Supplied photo courtesy of UNCW Communication Studies Society
Left: Mitchell Lee waits to take the stage at the 2012 Dress for Success fashion show, held by the University of North Carolina Wilmington’s Communication Studies Society.
Job hunters will get a leg up Friday, March 15, when the University of North Carolina Wilmington Department of Communication Studies hosts its eleventh annual “Dress for Success” Fashion Show at the Warwick Center Ballroom at 12:15 p.m.
Helping educate would-be job seekers on how to market themselves to potential employers, the event will offer interview tips and examples of appropriate professional attire, free of charge to both students and the general public.
This year’s show, held in tandem with COM Studies Day, will be based on the idea of “finding your voice” in interviews and the workplace. Professor Jennifer Chin of the COM Studies Department, and founder of Dress for Success, cites the tough economic climate as the motivation behind the theme.
“If you’re looking for a job, it’s tough out there,” she said. “This year’s theme is especially relevant because I think we’re all in the process of finding ourselves and trying to persuade others that we’re the right fit for them at the right time.”
While those seeking employment may be feeling the strain of the stagnant job market, communication studies students participating in the event hope the show will give a more accessible perspective on the job hunt.
Mitchell Lee, a COM Studies student modeling in the show, believes that personal style is an important way to express individuality, but acknowledges that many young people are unsure of what to wear in the workplace.
“I guess a lot of people are not aware of what’s appropriate for jobs and interviews,” he said. “The show helps people know they can dress as an individual and still be work appropriate.”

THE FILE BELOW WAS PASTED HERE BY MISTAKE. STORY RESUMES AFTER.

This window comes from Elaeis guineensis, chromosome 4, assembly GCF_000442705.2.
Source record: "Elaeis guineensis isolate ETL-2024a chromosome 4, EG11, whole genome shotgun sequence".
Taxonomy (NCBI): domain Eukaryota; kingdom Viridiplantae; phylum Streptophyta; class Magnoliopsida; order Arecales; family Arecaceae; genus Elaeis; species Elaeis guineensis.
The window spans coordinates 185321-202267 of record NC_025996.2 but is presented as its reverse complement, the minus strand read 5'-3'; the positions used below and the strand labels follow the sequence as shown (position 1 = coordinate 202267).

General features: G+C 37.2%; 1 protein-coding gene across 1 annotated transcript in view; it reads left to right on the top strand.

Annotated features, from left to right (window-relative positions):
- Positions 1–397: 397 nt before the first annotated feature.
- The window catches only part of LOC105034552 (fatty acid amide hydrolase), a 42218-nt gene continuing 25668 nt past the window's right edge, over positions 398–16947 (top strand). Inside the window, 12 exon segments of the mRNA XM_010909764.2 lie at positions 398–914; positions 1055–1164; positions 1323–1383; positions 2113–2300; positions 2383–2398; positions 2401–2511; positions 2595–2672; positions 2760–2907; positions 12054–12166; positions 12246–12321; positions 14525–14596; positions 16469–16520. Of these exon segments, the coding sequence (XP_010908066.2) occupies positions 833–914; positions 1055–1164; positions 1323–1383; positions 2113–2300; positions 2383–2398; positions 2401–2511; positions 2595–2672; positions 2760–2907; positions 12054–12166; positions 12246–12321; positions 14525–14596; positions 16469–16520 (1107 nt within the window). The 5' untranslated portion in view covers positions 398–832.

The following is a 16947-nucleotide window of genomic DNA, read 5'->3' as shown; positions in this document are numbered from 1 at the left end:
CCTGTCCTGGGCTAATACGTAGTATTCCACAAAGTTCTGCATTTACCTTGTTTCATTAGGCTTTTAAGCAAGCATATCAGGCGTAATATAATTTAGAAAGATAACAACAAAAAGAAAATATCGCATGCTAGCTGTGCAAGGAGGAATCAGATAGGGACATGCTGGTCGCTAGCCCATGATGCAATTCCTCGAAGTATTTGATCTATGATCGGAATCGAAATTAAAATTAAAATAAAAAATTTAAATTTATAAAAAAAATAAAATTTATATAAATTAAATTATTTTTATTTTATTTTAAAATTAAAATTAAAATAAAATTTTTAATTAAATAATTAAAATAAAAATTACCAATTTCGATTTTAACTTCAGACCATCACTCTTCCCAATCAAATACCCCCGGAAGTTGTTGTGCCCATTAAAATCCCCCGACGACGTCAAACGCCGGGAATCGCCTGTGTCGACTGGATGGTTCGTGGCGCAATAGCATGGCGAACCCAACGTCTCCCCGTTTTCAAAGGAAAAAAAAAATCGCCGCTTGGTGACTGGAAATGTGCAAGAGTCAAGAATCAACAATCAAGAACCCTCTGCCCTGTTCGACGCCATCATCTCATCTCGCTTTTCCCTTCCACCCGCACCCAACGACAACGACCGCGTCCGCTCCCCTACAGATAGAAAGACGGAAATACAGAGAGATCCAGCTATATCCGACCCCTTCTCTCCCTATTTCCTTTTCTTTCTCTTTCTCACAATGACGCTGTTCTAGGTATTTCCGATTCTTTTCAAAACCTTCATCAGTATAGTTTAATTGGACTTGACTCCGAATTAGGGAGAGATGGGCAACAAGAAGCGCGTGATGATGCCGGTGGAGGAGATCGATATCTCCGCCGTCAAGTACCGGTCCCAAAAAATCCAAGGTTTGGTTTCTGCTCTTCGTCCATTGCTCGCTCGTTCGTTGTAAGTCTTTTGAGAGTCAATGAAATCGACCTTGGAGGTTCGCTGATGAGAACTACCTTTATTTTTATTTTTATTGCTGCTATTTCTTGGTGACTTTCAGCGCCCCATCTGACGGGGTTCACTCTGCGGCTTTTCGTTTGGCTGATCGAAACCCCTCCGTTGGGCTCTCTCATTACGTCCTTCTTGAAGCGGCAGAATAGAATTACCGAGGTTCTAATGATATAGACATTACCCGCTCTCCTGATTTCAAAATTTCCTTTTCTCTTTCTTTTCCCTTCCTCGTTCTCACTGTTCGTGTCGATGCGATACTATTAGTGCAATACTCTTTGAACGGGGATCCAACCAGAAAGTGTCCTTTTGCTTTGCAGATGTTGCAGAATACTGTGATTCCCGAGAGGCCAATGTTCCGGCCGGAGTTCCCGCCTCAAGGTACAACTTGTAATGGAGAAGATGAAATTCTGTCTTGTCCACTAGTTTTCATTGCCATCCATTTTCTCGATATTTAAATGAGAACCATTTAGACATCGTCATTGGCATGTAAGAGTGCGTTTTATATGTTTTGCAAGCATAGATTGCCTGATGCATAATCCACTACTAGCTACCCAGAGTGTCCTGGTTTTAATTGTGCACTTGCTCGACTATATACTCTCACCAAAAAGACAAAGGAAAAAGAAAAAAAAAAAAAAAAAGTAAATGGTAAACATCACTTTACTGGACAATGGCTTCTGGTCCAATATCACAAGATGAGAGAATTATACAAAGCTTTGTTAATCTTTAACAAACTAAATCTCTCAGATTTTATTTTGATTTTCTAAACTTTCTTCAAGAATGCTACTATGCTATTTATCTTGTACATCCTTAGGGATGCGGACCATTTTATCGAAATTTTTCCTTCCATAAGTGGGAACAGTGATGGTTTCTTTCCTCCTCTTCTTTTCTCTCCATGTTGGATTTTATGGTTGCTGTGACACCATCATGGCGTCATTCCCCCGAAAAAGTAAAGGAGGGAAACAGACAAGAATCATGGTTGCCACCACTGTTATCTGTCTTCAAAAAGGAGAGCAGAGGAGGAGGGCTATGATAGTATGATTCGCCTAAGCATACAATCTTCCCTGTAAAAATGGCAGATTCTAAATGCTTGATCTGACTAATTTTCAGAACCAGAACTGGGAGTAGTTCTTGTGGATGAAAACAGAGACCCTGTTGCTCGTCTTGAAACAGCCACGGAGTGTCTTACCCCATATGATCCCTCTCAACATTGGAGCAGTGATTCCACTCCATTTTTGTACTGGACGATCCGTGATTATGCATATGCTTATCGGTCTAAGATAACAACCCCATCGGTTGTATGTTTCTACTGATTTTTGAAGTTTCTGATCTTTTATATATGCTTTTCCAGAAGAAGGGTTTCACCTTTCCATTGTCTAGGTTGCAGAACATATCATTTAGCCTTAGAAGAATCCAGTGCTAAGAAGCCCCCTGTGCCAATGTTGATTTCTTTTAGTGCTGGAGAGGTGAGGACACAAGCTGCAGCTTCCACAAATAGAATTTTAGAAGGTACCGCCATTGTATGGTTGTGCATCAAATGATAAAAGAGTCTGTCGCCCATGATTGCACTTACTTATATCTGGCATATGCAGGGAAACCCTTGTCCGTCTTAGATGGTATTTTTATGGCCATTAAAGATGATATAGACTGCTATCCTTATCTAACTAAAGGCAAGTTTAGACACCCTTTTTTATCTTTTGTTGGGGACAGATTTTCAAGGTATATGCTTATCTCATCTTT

In keeping with the theme, the fashion show will also feature a prerecorded skit based on the popular television show, “The Voice.” The skit will feature several students auditioning in a competition to win their dream jobs by focusing on the skills, experience and personal qualities that make them stand out.
Julie Andrews, a communications studies senior and co-coordinator of the fashion show, believes that “The Voice” skit is a valuable addition to the show due to the combination of helpful information and entertainment.
“I think it’s great because it helps people to learn more about the next step in their lives, and how to use the talents they already have to get them the job of their dreams,” she said.
Fellow co-coordinator Joy Ellis, also a COM Studies senior, agrees with the education as entertainment sentiment, hinting that a fun interactive element may be introduced later in the show.
Ellis believes that the motivational skit, in addition to seeing the models express their individuality with professional clothing, will “help the audience find their own voice as well.”